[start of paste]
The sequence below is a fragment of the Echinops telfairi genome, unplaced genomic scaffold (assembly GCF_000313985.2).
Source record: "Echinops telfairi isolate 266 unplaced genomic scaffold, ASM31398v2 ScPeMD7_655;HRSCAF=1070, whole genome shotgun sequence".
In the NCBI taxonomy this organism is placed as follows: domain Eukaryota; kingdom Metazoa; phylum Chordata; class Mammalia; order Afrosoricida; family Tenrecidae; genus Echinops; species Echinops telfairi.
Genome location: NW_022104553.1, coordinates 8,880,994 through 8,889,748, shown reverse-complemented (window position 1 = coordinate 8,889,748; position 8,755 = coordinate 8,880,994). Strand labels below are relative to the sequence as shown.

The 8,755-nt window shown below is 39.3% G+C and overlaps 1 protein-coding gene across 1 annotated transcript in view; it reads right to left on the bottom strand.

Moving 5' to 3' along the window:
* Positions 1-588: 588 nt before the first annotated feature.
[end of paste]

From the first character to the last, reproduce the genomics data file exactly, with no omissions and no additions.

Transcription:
The sequence below is a fragment of the Echinops telfairi genome, unplaced genomic scaffold (assembly GCF_000313985.2).
Source record: "Echinops telfairi isolate 266 unplaced genomic scaffold, ASM31398v2 ScPeMD7_655;HRSCAF=1070, whole genome shotgun sequence".
In the NCBI taxonomy this organism is placed as follows: domain Eukaryota; kingdom Metazoa; phylum Chordata; class Mammalia; order Afrosoricida; family Tenrecidae; genus Echinops; species Echinops telfairi.
Genome location: NW_022104553.1, coordinates 8,880,994 through 8,889,748, shown reverse-complemented (window position 1 = coordinate 8,889,748; position 8,755 = coordinate 8,880,994). Strand labels below are relative to the sequence as shown.

The 8,755-nt window shown below is 39.3% G+C and overlaps 1 protein-coding gene across 1 annotated transcript in view; it reads right to left on the bottom strand.

Moving 5' to 3' along the window:
* Positions 1-588: 588 nt before the first annotated feature.